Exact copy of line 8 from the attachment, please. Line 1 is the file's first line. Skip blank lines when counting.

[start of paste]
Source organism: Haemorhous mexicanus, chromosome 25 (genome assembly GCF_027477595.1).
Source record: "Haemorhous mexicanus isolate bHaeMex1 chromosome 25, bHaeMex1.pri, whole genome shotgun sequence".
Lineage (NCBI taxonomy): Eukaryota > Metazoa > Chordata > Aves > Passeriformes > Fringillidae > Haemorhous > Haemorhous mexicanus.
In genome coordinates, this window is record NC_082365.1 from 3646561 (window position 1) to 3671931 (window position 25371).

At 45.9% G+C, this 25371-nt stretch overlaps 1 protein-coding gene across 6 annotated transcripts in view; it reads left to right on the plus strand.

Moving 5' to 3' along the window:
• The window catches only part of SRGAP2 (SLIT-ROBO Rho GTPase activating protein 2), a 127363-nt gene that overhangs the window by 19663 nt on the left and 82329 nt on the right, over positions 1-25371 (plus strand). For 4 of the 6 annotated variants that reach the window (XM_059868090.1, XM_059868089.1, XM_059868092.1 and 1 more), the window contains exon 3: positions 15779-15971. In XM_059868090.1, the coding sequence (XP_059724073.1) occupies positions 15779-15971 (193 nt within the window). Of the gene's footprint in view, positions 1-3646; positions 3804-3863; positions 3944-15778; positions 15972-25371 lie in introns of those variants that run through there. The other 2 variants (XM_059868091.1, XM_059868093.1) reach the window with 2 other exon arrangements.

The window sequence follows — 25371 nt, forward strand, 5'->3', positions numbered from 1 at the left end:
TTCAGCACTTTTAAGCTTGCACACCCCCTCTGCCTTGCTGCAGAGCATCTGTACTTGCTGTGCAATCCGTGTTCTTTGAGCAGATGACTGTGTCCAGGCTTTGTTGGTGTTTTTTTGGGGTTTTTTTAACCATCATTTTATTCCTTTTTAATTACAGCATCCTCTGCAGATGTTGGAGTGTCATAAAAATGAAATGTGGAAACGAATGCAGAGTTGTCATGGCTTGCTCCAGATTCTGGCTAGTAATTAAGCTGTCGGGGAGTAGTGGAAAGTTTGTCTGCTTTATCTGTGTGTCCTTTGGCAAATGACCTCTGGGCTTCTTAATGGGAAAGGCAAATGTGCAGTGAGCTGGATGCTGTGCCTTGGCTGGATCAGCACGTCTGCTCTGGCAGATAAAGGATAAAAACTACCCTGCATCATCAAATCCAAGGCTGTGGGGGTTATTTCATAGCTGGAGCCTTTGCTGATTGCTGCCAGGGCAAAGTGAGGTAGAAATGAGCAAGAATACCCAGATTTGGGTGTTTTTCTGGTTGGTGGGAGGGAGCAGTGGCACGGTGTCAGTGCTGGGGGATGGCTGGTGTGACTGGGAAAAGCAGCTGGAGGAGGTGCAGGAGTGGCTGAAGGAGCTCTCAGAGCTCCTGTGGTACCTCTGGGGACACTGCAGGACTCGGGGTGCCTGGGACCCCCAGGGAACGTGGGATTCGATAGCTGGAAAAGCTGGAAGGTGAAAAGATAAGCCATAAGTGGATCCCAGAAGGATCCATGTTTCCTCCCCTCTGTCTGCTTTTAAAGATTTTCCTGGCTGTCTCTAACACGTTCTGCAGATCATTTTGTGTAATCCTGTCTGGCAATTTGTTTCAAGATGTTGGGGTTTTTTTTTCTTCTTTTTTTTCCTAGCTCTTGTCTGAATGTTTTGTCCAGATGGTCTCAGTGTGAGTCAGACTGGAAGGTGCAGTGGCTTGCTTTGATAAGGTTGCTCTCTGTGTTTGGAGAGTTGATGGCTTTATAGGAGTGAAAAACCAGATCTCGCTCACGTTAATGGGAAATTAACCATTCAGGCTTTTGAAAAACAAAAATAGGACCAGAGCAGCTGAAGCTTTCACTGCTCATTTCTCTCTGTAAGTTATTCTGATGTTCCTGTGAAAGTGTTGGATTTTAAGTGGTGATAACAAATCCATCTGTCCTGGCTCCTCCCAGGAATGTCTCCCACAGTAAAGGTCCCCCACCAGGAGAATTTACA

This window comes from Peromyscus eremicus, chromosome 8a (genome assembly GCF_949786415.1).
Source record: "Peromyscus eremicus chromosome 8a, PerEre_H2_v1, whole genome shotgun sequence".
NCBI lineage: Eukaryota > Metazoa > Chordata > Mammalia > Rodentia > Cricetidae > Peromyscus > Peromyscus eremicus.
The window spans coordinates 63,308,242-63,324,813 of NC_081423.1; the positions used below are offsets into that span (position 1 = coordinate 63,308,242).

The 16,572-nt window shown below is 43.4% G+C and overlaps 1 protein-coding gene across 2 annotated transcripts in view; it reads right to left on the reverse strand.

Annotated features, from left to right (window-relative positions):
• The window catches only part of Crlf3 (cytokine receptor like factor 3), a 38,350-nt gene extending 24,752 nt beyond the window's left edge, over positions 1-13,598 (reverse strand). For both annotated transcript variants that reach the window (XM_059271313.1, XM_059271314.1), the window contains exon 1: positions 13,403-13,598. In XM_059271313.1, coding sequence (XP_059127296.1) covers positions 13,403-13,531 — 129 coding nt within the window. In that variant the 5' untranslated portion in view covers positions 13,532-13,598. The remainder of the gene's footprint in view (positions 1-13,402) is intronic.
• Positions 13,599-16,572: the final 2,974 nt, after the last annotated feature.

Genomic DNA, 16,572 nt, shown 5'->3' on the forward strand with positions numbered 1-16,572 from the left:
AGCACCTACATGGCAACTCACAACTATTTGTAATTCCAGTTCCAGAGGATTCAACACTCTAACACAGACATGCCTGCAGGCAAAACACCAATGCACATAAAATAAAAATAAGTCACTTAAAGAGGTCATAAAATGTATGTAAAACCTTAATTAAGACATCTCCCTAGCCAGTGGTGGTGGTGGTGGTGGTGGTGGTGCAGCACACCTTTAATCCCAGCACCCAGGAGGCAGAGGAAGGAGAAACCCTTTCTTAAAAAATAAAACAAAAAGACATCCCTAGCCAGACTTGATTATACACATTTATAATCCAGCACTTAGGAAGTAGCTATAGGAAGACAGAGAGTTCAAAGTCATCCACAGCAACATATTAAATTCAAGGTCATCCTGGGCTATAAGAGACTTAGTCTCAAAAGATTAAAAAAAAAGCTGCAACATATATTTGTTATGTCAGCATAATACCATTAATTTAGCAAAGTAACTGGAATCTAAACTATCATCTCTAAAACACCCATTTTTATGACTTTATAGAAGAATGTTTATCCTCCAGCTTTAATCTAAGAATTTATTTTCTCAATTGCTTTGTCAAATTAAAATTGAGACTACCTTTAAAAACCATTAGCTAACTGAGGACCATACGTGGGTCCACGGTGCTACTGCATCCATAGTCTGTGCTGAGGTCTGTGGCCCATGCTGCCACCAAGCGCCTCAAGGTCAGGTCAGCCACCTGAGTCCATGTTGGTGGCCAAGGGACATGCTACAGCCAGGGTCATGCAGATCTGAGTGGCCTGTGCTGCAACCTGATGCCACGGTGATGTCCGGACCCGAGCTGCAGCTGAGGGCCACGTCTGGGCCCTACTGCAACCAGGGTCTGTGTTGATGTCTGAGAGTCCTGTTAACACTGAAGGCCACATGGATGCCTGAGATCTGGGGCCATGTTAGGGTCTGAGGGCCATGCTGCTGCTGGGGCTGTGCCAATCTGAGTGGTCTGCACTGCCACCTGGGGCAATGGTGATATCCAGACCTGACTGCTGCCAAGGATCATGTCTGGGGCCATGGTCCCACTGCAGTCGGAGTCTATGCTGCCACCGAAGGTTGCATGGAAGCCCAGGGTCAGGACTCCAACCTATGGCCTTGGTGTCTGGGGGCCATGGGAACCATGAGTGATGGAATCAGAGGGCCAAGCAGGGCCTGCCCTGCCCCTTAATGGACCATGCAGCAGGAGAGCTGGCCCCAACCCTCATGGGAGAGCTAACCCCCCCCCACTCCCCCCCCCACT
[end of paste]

The window sequence follows — 25371 nt, forward strand, 5'->3', positions numbered from 1 at the left end: